Google Cloud Functions are Google’s answer to AWS Lambda. They recently announced the public beta of Cloud Functions, coupled with an “always free” tier that includes 2 million invocations of Cloud Functions.

Google Cloud Functions are a pretty neat way of hosting your Webhook endpoints at Google-standard reliability and well, free of cost. Read on to find out how to do it!

The Execution Environment

Cloud functions are hosted by a Node.js execution environment, running Node v6.x. This means you have to write your logic as a Javascript function exported from a Node.js module. Dependencies are handled using npm.

Node.js is only supported execution environment, at least currently.

Your Node.js module files have to be zipped up and uploaded to a Google Storage Bucket for deployment. However, the gcloud command-line can make this a simple 1-step process.

Calling the Function

Your cloud function can be invoked directly as an HTTP(S) endpoint, without any further configuration. You don’t need to configure any other component to do this, unlike AWS’s API Gateway configuration needed for AWS Lambda.

Our First Function

So let’s try it. You’ll need a Google Cloud account of course, and you need to enable Cloud Functions for your project from this page. We’ll call the project my-project in the snippets.

Step 1: First, we need a Bucket. Since apparently Cloud Functions are available only on the us-central1 zone currently, this means the bucket has to be either in that region or multi-regional. Let’s just assume you have one such, called my-bucket.

Step 2: We need to write a Node.js module. The simplest thing we can do is to create a directory, and create a file in it named index.js, with this content:

exports.helloWorld = function helloWorld (req, res) {
    res.status(200).send('Hello, world\n');

Step 3: Deploy it using the command-line gcloud tool, like this:

$ gcloud beta functions deploy helloWorld --stage-bucket my-bucket --trigger-http --region=us-central1
Copying file:///var/folders/rk/nj_3zqhj47505ws3hzskwjl40000gn/T/tmpClhfD0/ [Content-Type=application/zip]...
- [1 files][  200.0 B/  200.0 B]
Operation completed over 1 objects/200.0 B.
Waiting for operation to finish...done.
Deploying function (may take a while - up to 2 minutes)...done.
availableMemoryMb: 256
entryPoint: helloWorld
latestOperation: operations/cmFwaWRsb29wLW9wc2Rhc2gtcHJvZC91cy1jZW50cmFsMS9oZWxsb1dvcmxkL1FLcGZNYmU2SU1F
name: projects/my-project/locations/us-central1/functions/helloWorld
sourceArchiveUrl: gs://my-bucket/
status: READY
timeout: 60s
updateTime: '2017-03-23T04:18:12Z'

And that’s it! Our webhook is ready. Let’s test it out:

$ curl
Hello, world

A Useful Webhook

Let’s set up a real-life webhook now.

The OpsDash server monitoring service supports webhooks that are notified when servers go down, or trip alert thresholds. Plivo has APIs that can be used to send SMS texts to your phone. Let’s connect both so you can receive OpsDash notifications on your phone.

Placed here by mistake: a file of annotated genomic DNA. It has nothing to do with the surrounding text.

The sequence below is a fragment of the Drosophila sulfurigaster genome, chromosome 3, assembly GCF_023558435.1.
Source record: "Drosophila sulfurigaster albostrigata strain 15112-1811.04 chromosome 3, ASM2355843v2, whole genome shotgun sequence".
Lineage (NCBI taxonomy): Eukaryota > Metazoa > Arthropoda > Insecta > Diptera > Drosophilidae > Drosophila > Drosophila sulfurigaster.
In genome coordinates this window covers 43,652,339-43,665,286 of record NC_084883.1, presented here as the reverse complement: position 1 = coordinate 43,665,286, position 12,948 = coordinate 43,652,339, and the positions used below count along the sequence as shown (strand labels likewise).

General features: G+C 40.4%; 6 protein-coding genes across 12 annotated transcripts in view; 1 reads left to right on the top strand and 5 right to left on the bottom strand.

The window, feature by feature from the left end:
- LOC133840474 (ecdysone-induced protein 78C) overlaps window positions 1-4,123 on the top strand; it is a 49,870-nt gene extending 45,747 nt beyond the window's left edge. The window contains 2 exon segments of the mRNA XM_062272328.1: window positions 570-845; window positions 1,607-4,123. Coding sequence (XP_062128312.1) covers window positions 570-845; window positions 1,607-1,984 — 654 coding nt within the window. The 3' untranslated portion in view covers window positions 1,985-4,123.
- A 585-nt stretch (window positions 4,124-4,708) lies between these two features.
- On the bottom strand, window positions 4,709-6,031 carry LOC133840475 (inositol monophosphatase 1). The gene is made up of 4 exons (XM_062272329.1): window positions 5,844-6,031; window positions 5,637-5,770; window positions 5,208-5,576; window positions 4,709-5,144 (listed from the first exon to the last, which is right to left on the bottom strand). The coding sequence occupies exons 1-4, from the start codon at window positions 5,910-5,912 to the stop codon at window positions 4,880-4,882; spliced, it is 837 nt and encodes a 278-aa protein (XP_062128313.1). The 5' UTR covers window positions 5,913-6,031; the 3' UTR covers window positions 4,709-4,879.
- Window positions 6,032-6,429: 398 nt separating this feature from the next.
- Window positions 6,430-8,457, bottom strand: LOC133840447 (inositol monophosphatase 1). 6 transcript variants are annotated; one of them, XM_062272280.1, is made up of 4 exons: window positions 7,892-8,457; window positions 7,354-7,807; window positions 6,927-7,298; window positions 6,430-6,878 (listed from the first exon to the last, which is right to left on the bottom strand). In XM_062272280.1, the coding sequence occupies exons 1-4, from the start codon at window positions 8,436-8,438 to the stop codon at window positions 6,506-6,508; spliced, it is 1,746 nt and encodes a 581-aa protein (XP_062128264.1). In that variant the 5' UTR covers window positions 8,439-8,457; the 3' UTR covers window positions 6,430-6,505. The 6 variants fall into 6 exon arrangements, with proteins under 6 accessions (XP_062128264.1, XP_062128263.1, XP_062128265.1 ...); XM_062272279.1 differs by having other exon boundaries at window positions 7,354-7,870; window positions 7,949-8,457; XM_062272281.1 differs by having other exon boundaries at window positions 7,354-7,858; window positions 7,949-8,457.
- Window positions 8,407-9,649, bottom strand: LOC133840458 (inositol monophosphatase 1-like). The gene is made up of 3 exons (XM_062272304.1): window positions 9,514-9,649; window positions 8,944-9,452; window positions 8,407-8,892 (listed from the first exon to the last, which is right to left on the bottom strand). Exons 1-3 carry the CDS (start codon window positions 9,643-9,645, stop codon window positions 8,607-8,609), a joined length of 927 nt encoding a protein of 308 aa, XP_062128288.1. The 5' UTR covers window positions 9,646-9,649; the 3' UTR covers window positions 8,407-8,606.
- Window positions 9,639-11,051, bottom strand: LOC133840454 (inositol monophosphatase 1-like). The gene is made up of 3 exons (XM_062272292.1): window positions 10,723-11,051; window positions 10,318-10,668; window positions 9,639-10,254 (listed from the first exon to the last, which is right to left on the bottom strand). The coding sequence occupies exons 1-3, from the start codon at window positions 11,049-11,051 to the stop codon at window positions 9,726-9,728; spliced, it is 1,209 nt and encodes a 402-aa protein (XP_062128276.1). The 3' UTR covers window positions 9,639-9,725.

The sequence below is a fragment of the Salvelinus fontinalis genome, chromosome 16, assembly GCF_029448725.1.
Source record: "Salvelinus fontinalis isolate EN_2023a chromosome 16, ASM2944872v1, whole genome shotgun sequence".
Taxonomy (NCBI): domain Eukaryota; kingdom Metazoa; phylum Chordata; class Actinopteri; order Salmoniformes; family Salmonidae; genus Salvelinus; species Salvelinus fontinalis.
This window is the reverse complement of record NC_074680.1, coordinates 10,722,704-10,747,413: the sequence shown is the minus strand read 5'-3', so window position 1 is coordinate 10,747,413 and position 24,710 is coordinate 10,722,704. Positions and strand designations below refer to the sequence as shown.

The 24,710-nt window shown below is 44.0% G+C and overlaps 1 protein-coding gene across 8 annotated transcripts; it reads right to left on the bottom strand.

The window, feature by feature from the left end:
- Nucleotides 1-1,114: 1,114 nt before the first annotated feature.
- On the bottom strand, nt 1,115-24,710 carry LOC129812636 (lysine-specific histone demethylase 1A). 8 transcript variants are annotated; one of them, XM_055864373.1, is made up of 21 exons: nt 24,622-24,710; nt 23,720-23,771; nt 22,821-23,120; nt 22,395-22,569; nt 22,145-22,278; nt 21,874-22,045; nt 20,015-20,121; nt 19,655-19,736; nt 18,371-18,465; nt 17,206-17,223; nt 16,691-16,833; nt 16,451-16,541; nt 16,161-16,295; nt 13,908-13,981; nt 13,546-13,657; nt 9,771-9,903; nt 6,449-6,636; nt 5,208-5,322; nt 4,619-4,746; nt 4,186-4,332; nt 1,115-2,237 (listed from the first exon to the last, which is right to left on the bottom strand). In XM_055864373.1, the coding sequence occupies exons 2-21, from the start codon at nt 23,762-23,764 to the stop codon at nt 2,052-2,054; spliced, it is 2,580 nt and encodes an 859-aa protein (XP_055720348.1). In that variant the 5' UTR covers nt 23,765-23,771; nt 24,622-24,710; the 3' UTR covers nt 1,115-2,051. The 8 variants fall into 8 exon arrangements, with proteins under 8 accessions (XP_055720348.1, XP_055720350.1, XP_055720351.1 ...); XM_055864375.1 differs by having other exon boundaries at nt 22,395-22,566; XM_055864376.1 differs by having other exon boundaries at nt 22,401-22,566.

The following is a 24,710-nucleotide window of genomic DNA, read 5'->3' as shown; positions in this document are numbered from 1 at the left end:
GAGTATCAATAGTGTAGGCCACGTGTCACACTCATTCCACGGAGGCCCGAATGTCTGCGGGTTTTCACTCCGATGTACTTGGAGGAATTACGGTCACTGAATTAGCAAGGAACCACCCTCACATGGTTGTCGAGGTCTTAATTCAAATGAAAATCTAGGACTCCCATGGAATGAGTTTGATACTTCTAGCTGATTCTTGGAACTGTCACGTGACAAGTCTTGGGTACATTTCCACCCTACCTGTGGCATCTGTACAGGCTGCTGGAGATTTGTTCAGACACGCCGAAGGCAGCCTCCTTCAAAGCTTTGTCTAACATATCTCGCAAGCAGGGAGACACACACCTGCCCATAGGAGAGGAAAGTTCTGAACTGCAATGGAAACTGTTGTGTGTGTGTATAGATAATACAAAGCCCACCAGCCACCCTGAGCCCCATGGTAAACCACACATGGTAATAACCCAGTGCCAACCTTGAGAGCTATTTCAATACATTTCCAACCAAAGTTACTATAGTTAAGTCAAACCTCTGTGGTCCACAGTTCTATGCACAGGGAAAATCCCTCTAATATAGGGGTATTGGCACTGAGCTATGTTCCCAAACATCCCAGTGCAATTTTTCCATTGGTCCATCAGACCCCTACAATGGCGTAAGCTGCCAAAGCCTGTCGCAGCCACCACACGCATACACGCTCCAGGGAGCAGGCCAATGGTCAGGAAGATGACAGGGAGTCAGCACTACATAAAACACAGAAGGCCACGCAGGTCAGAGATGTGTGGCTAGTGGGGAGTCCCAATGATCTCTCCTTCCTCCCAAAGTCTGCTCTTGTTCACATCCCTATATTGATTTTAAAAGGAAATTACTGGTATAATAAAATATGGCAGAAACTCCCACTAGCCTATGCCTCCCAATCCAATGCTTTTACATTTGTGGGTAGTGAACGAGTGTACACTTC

Let’s update our index.js to this:

var request = require('request');

exports.helloWorld = function helloWorld (req, res) {

  // details for the SMS we want to send
  var plivoReq = {
    'src':  '14151112222',
    'dst':  '14153334444',
    'text': 'OpsDash: ' + req.body.status,

  // make the plivo API call
  var options = {
    method: 'POST',
    uri:    '',
    json:    plivoReq,
  request(options, function (error, presp, pbody) {


You’ll of course, need to have a Plivo account, and substitute the “authid” and “authtoken” values, as well as phone numbers in the snippet above.

OpsDash webhooks send a JSON object as the request body, and this object contains the property “status”, which is a human-readable alert status, like “1 down, 1 warning”. See the docs for more info.

The code above now contains a dependency – the request module. You can do the usual npm install --save request dance, or just create a package.json with the contents:

  "dependencies": {
    "request": "^2.81.0"

Finally, let’s add our Webhook into OpsDash:

Configuring the OpsDash Webhook

and tell OpsDash that we want notifications about all sources to go here:

Send OpsDash Notifications to our Webhook

And that’s it! You’ll now be able to receive OpsDash alerts as SMSes on your phone:

SMS from OpsDash

Further Reading

  • Google Cloud Functions can also be triggered by other means, and do more cool things. Check out the docs for more info.
  • Plivo and Twilio are popular options for integrating voice and SMS capabilities into your product.
  • OpsDash can monitor your servers, databases and services and tell you when things go wonky.
New Here?

OpsDash is a server monitoring, service monitoring, and database monitoring solution for monitoring MySQL, PostgreSQL, MongoDB, memcache, Redis, Apache, Nginx, Elasticsearch and more. It provides intelligent, customizable dashboards and spam-free alerting via email, HipChat, Slack, PagerDuty and Webhooks. Send in your custom metrics with StatsD and Graphite interfaces built into each agent.